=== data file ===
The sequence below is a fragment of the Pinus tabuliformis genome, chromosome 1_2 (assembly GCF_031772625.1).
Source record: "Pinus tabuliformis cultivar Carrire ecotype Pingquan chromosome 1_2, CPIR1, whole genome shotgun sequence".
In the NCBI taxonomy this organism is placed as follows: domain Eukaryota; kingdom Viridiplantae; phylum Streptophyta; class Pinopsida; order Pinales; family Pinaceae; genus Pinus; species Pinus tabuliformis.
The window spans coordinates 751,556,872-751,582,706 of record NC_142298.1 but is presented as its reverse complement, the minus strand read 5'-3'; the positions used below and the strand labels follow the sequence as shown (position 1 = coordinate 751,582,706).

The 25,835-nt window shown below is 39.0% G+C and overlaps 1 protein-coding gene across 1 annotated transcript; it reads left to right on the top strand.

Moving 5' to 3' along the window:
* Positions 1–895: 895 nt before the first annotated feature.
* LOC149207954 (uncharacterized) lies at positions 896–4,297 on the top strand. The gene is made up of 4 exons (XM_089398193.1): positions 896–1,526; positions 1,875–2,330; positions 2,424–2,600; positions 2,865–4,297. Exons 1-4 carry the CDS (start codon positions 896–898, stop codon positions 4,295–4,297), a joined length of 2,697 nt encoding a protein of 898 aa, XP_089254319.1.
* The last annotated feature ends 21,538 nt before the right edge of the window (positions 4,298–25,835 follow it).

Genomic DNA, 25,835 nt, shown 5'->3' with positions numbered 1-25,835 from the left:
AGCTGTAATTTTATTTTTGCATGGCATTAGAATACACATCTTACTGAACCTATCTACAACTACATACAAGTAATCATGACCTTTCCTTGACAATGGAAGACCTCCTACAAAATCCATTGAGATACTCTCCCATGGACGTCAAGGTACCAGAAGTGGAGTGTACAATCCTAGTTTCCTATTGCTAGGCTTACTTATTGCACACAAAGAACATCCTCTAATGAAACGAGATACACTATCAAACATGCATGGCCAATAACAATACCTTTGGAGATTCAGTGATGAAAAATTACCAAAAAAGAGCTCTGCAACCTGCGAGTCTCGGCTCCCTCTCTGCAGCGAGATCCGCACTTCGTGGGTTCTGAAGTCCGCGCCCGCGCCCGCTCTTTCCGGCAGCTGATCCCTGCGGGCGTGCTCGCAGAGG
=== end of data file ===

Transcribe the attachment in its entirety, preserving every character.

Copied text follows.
The sequence below is a fragment of the Pinus tabuliformis genome, chromosome 1_2 (assembly GCF_031772625.1).
Source record: "Pinus tabuliformis cultivar Carrire ecotype Pingquan chromosome 1_2, CPIR1, whole genome shotgun sequence".
In the NCBI taxonomy this organism is placed as follows: domain Eukaryota; kingdom Viridiplantae; phylum Streptophyta; class Pinopsida; order Pinales; family Pinaceae; genus Pinus; species Pinus tabuliformis.
The window spans coordinates 751,556,872-751,582,706 of record NC_142298.1 but is presented as its reverse complement, the minus strand read 5'-3'; the positions used below and the strand labels follow the sequence as shown (position 1 = coordinate 751,582,706).

The 25,835-nt window shown below is 39.0% G+C and overlaps 1 protein-coding gene across 1 annotated transcript; it reads left to right on the top strand.

Moving 5' to 3' along the window:
* Positions 1–895: 895 nt before the first annotated feature.
* LOC149207954 (uncharacterized) lies at positions 896–4,297 on the top strand. The gene is made up of 4 exons (XM_089398193.1): positions 896–1,526; positions 1,875–2,330; positions 2,424–2,600; positions 2,865–4,297. Exons 1-4 carry the CDS (start codon positions 896–898, stop codon positions 4,295–4,297), a joined length of 2,697 nt encoding a protein of 898 aa, XP_089254319.1.
* The last annotated feature ends 21,538 nt before the right edge of the window (positions 4,298–25,835 follow it).

Genomic DNA, 25,835 nt, shown 5'->3' with positions numbered 1-25,835 from the left:
AGCTGTAATTTTATTTTTGCATGGCATTAGAATACACATCTTACTGAACCTATCTACAACTACATACAAGTAATCATGACCTTTCCTTGACAATGGAAGACCTCCTACAAAATCCATTGAGATACTCTCCCATGGACGTCAAGGTACCAGAAGTGGAGTGTACAATCCTAGTTTCCTATTGCTAGGCTTACTTATTGCACACAAAGAACATCCTCTAATGAAACGAGATACACTATCAAACATGCATGGCCAATAACAATACCTTTGGAGATTCAGTGATGAAAAATTACCAAAAAAGAGCTCTGCAACCTGCGAGTCTCGGCTCCCTCTCTGCAGCGAGATCCGCACTTCGTGGGTTCTGAAGTCCGCGCCCGCGCCCGCTCTTTCCGGCAGCTGATCCCTGCGGGCGTGCTCGCAGAGG